Welcome to the News section of the iNSiGHT Ornithology website (
www.simoncherriman.com). This blog contains updates about various things I've been up to, interesting environmental issues and observations I make regularly while going about my day. It is designed to be fun AND educational, and inspire you about our wonderful natural world. Happy reading!

Saturday, 4 May 2013

Baudin's are Back!



During the last few weeks, one of our most charismatic birds is returning to the Perth hills in numbers. Baudin's Cockatoo (Calyptorhynchus baudinii) can be heard flying in large flocks and squawking noisily overhead, and if you're lucky you might also see them feeding on plants low in the understorey. This species can easily be confused with the similar Carnaby's Cockatoo - the two are nearly identical to look at and much of their repertoire overlaps, however Baudin's emit a very short 'witcha-witcha' or 'woodchip-woodchip' contact call that gives away their identity.

Baudin's Cockatoos are known among environmental educators as 'the surgeon' because they have a precision tool used for feeding. An extra long upper mandible (beak) helps them probe into the top of the fruit of the local native Marri trees (dubbed a 'honkey nut') and extract the seeds with ease. This is also another feature which can be used to tell them apart from Carnaby's Cockatoos, which have a much shorter upper mandible, and consequently leave behind honkey nuts which have been chewed much more. If you spend some time carefully examining feeding debris, with some practice you can learn how to tell 'who's been there' without having to see or hear the birds.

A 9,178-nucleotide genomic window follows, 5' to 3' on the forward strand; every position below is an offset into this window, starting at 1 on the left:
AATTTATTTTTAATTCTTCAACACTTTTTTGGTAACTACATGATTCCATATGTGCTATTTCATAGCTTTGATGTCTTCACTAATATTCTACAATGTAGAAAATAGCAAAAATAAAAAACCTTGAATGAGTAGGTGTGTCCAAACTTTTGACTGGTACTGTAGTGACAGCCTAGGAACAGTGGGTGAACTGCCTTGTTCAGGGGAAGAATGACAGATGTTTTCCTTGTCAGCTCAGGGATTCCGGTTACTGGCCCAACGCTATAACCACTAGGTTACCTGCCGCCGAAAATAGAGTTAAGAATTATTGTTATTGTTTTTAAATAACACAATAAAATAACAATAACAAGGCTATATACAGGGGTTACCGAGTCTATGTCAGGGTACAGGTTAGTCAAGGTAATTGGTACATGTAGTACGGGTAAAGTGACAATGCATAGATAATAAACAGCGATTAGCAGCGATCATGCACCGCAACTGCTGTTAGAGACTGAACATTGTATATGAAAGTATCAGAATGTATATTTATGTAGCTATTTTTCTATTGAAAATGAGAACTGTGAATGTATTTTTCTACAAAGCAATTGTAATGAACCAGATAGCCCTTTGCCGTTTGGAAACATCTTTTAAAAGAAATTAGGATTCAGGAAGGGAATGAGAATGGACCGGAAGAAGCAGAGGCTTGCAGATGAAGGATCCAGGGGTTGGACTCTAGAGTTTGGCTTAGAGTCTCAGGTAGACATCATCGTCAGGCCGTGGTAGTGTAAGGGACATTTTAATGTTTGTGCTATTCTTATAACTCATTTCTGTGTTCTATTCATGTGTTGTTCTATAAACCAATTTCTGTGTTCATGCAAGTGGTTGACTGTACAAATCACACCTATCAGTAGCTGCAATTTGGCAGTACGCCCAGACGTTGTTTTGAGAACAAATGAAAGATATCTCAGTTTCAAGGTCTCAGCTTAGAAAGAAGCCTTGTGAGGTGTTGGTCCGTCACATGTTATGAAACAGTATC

Here's a female Baudin's Cocky feeding expertly on a Marri fruit in our front yard today - what a thrilling addition to my trip to the mailbox this afternoon!


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